MARCO ISLAND is a favorite of many, and is the closest city to the Port of the Islands. If you head in towards the Marco Island Marina, be watchful of shallow waters. While generally sandy, it shifts extensively and makes navigating the channel tricky, especially with other boaters around. Plenty of anchoring room in protected waters, many restaurants and spots to provision. When waters were calm, we actually anchored right in front of the Marco Island Marriott resort – on the ocean side, and enjoyed an evening enjoying a moonset over the resort.

KEEWAYDIN ISLAND – Locally known as Key Island, it serves as a wildlife sanctuary and a recreational destination for locals and tourists. The 8-mile-long island is one of southwest Florida’s largest unbridged barrier islands. Terns and loggerhead sea turtles use the island’s pristine beach as a vital nesting ground.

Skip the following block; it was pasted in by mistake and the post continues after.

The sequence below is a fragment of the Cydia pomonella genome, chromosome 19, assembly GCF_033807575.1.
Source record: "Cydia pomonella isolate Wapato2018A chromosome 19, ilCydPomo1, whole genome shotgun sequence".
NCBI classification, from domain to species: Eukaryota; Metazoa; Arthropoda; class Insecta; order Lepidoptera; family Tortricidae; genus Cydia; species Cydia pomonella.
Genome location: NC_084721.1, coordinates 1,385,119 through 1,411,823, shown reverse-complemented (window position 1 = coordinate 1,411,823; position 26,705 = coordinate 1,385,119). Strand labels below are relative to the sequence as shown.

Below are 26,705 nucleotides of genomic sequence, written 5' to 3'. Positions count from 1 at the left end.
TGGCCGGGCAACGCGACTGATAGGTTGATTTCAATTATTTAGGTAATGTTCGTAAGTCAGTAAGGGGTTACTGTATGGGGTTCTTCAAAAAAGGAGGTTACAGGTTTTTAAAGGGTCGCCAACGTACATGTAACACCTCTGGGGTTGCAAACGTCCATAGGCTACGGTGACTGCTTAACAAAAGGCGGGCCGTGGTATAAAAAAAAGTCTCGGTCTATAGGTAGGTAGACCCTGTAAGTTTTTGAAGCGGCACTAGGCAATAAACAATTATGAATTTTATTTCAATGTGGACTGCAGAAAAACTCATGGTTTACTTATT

NAPLES is the next area north, followed by FORT MYERS. Enough written about those areas, so we will move along.


Sanibel Island is a nice day sail from Marco Island. On Sanibel, the easiest way to get around is on bikes, a stop at the Shell museum is a must, as well as allowing time for snook fishing.


A barrier island just off the shore of Marco Island, to the east, Snook Hole Channel flows into Rookery Bay. In the waters just off its southern shore are Cape Romano and the other worldly, and often photographed, dome homes. Because Kice Island can only be accessed by boat and adjacent to Second Chance island.

In 1915, the well-to-do Kice family purchased the island for development, but Mother Nature had other plans. The area was hit with a series of hurricanes and the family abandoned their dream. But in 1930, Murray Kice Sr. met Joe Dickman, who was headed to China in hopes of becoming rich. Kice convinced Dickman to instead head to Florida and “get in on the ground floor” of an island that the family would soon develop.